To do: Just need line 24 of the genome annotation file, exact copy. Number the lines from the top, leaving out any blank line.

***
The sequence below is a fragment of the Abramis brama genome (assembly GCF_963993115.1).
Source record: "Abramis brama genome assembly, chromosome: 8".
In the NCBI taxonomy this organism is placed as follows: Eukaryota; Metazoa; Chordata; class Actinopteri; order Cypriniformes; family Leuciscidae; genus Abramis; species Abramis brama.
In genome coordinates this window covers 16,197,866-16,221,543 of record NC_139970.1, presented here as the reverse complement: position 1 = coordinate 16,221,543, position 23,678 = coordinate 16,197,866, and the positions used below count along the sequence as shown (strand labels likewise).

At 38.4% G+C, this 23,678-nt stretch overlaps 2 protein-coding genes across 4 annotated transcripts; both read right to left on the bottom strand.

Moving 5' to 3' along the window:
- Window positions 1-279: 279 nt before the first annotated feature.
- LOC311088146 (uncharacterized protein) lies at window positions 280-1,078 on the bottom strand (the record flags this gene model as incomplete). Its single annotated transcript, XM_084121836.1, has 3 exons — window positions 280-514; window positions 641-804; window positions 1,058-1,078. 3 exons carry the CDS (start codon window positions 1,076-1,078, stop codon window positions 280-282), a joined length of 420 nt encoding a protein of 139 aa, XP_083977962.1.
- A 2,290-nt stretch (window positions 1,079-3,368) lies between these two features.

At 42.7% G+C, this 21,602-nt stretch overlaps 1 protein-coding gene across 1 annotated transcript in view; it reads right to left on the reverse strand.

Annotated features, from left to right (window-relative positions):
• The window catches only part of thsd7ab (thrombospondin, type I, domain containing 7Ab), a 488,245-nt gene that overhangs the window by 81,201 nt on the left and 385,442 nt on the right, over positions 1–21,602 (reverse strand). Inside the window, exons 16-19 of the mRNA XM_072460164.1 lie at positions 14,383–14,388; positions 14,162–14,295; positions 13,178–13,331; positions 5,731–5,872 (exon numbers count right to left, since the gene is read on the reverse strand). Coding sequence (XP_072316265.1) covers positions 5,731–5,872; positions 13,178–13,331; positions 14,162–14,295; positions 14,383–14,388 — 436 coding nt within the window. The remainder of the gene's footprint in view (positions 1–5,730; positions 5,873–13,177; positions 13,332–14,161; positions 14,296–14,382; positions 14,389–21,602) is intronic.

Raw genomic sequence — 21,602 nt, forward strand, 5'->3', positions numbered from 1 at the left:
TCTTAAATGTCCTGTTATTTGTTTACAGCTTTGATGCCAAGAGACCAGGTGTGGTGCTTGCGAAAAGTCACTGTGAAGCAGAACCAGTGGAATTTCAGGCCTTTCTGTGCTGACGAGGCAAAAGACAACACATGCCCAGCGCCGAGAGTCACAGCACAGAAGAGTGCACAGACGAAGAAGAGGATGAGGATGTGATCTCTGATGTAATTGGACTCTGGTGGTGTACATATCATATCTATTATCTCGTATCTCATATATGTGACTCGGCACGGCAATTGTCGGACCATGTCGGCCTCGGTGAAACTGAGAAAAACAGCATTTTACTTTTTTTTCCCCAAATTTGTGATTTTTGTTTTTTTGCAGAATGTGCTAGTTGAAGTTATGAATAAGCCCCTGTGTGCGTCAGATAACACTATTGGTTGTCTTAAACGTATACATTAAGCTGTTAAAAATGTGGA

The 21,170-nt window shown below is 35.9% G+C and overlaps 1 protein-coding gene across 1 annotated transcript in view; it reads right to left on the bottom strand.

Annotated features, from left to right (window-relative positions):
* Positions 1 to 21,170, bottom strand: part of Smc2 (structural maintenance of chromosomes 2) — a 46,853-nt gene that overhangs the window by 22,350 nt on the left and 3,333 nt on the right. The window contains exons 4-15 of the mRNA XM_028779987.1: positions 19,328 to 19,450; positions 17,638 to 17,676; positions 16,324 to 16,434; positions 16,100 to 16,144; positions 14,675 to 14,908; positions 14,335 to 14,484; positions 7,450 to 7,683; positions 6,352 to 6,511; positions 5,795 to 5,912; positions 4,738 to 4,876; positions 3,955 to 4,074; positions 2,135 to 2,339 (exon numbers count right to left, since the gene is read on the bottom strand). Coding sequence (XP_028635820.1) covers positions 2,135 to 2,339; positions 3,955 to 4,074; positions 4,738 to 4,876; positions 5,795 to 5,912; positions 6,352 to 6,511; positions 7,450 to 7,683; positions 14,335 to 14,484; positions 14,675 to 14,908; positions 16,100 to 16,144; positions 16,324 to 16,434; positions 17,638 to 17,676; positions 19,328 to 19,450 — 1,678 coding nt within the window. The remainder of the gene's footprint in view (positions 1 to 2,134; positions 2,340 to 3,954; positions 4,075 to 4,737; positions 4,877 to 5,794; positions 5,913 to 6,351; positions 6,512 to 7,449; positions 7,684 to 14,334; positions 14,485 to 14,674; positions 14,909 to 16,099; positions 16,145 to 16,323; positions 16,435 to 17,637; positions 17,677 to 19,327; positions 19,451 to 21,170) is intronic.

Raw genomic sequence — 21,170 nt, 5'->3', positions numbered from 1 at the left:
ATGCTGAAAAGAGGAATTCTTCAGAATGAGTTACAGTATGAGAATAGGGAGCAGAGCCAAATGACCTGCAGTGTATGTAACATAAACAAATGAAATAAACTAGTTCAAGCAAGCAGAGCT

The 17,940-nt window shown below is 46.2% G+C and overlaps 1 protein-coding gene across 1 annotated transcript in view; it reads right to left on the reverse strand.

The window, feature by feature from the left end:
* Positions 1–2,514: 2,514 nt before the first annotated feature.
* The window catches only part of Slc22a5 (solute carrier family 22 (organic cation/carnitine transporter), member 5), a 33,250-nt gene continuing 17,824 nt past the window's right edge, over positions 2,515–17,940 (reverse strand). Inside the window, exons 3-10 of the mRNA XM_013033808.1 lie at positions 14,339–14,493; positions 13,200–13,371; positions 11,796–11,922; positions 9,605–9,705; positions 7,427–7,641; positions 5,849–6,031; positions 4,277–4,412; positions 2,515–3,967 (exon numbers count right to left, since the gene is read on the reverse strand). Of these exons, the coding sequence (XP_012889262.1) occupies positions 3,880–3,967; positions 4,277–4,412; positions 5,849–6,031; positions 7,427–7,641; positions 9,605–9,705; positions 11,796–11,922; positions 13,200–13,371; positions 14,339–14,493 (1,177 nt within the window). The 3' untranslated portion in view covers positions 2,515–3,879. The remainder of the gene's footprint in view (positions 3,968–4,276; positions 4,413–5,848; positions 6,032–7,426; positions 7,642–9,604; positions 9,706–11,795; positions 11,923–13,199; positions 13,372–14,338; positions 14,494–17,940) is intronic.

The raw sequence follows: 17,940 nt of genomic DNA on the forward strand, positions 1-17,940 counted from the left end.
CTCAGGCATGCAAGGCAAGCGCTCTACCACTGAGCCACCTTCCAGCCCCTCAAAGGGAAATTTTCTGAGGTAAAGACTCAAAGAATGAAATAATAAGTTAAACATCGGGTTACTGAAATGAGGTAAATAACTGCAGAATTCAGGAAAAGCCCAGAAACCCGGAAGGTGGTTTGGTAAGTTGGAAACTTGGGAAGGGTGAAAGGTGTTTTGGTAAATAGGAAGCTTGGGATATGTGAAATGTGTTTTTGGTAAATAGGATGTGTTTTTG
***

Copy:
The raw sequence follows: 17,940 nt of genomic DNA on the forward strand, positions 1-17,940 counted from the left end.